Have you ever wanted something so badly that you say something ridiculous like “I’d do anything for tickets to Hamilton?” I am starting to feel that I am guilty of this when it comes to medical cannabis.
I have performed at the Freedom Rally, I’ve helped raise money, and I have used my voice as a radio personality and hip-hop artist to spotlight the need for weed as a medicine. Other than common sense and experience, my motivation for doing what I could to help the cause came years ago when my friend Kevin Stevenson of Boston band the Shods was diagnosed with multiple sclerosis. I watched helplessly as this wretched disease robbed him of his ability to play guitar on a level that rivaled literally anyone else’s mastery of the instrument. It made me angry and it made me sad and, ironically, the thing that made me angriest was how Kev’s medication, the very thing that is supposed to make him feel better, made him feel worse.
The one thing that made Kev feel better was, golly, who would have thought, marijuana. My activism for legalized medical cannabis was born from that experience recognizing the plant’s ability to help people. Like others, I’ve read that chemotherapy patients can regain their appetites with weed, but nothing makes more of an impact than seeing it with your own eyes.
More than a decade later, it finally happened: Massachusetts joined the 21st century and made this medication available to those who need it. When I started taking up this cause, the general public wasn’t aware of oils, tincture, edibles, or CBD. As research and the industry itself evolved, America finally got on board, and it was what I wanted, so I was happy. I should have read the fine print.
I tried pot once in high school, but that was a disaster. I had been raised in a heavily religious (read: literal bible cult) home and was told that smoking pot allows Satan to control your mind and body. I tried it anyway and the moment it hit me, I felt my eyes getting heavy and my bible cult brain couldn’t handle it. I thought Satan had taken control of me. I ended up calling a drug intervention hotline. When they asked me what drug I had taken and I said, “I smoked half a joint,” they laughed at me but also gave me expert advice: order a pizza and try to relax, it’ll pass. I did as I was told, but not before I made them promise not to trace the call or phone my mother. She never found out, and the pizza made Satan go away.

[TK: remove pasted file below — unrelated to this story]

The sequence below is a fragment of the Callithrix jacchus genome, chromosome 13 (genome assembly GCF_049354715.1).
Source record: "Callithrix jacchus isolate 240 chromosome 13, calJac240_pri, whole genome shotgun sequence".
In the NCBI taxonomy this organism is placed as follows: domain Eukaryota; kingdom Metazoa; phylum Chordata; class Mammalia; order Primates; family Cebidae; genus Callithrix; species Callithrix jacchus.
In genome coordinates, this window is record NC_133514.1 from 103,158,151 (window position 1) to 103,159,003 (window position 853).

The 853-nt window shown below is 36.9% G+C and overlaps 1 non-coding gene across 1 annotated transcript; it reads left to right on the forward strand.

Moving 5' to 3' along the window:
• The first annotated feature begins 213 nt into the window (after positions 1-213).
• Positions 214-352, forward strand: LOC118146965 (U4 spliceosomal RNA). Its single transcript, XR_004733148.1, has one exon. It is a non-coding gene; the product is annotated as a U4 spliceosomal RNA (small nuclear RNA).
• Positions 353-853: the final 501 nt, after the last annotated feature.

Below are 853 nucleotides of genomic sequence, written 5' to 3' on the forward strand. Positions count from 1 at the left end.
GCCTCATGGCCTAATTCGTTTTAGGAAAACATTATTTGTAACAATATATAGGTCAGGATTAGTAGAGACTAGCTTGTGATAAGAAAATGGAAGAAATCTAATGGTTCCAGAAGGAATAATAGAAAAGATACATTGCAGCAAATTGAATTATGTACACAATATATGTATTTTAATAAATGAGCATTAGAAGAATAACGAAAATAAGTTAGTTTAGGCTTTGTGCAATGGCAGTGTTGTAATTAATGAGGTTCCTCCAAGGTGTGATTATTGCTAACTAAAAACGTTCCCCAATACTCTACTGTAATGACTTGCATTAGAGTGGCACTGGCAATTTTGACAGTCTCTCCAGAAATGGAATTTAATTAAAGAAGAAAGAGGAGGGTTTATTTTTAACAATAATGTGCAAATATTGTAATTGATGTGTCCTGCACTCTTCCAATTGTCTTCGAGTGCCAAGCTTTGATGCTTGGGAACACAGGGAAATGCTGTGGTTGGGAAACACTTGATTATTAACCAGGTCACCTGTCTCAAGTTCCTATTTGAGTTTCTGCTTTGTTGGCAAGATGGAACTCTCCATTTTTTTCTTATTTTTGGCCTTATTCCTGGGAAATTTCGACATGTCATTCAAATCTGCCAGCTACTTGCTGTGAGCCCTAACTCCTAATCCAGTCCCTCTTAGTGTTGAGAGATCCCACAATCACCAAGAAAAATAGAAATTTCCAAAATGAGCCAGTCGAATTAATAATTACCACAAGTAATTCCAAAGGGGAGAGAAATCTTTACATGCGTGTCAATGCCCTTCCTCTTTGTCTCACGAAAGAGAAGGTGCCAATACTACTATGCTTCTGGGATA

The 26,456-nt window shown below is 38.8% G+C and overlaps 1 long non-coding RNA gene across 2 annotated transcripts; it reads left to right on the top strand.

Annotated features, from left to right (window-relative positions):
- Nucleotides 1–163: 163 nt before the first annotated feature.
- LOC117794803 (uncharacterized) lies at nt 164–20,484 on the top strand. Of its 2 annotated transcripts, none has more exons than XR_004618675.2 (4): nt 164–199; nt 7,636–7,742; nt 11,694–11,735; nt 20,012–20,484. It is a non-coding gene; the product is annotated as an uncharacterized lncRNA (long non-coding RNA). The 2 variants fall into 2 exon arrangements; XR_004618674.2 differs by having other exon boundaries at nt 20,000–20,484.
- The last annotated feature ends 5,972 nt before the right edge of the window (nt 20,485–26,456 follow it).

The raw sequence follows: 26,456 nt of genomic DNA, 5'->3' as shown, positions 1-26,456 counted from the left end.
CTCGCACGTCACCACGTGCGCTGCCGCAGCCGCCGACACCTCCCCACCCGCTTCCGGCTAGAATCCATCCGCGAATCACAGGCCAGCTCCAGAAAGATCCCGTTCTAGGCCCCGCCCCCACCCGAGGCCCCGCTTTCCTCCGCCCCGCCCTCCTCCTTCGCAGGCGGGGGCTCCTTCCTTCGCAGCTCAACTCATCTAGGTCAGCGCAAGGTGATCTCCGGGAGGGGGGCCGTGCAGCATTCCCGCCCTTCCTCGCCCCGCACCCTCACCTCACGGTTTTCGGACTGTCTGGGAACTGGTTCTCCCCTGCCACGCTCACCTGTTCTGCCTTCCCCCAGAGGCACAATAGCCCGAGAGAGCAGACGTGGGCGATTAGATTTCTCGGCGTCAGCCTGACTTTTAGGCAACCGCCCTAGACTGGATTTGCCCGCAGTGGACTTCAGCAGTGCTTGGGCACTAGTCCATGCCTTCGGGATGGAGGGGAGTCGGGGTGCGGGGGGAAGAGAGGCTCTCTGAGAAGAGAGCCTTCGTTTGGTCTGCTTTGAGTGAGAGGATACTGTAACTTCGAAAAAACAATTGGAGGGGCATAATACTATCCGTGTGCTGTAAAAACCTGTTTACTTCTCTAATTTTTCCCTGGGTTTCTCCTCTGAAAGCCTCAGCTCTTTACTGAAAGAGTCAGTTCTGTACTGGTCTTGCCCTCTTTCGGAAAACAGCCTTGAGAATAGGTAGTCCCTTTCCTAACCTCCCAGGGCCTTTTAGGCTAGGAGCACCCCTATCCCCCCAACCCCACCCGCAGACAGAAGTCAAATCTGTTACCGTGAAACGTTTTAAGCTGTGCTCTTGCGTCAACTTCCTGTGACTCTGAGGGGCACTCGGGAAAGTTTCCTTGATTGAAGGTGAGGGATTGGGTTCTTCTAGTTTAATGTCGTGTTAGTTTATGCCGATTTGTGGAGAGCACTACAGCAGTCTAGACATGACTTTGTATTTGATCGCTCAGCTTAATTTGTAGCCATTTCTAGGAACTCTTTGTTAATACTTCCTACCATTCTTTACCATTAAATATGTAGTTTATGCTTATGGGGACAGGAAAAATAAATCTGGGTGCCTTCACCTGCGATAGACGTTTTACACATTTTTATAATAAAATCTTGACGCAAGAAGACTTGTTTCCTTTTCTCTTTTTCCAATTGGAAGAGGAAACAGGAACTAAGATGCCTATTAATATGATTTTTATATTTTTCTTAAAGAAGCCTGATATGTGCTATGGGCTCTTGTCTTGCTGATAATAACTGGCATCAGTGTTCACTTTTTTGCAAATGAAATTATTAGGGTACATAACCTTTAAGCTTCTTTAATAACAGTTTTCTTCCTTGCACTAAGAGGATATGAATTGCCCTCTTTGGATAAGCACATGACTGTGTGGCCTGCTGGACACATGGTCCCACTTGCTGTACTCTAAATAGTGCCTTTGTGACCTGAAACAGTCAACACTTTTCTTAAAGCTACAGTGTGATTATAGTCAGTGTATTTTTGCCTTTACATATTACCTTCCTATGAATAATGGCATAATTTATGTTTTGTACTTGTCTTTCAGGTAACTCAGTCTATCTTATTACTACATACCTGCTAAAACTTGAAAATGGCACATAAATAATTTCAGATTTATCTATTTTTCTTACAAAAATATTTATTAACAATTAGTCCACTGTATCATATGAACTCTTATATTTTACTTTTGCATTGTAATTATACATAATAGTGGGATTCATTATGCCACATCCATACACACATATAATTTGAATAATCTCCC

I started using marijuana, for real this time, in college when I was nearly 21 years old. I had left the cult and was ready to challenge all that I knew. I had made some new friends and didn’t want them to think I wasn’t cool, so I said the most uncool thing ever. When the joint made its way to me, my friend Eric said, “Oh, he doesn’t smoke,” but I interrupted with, “No, no, I take pot!”
All these years later, I am glad I took the pot. For the 20 years leading up to that day I had debilitating insomnia. I watched Johnny Carson and David Letterman every night starting at age 10, because I couldn’t sleep. I would show up to school in a daze. This lead to me skipping so I could sleep, which lead to Mrs. Keely kicking me out of Lowell High School when my unexcused absences had totaled 72 days. She thought I was a fuckup, but I was really just tired. After declaring that I “take pot,” I had an incredible night of sleep. So I started taking the pot every night. It was a godsend that the cult never delivered.
The only real problems I had with weed: A—Finding a way to buy it, and B—Not knowing that sativa wouldn’t put me to sleep like indica did. Needless to say, the shady dudes I was copping from couldn’t tell me what I was buying. Back then weed had two names: brown and kind bud.
Now that it’s been legalized, I can buy a specific strain to meet my specific medical needs. The black market has become smarter, so even the shady guys can tell me what I’m buying. Which caused me to ask: Hooray for legalization? Or hooray for education?
As soon as cannabis was legalized, I put the wheels in motion to get myself on “the program.” I hate that expression, as it reminds me of methadone, but whatever, I wanted to be able to sleep and use my medicine legally. Applying for my medical card was my first whiff of the scam that I have come to call the gentrification of marijuana.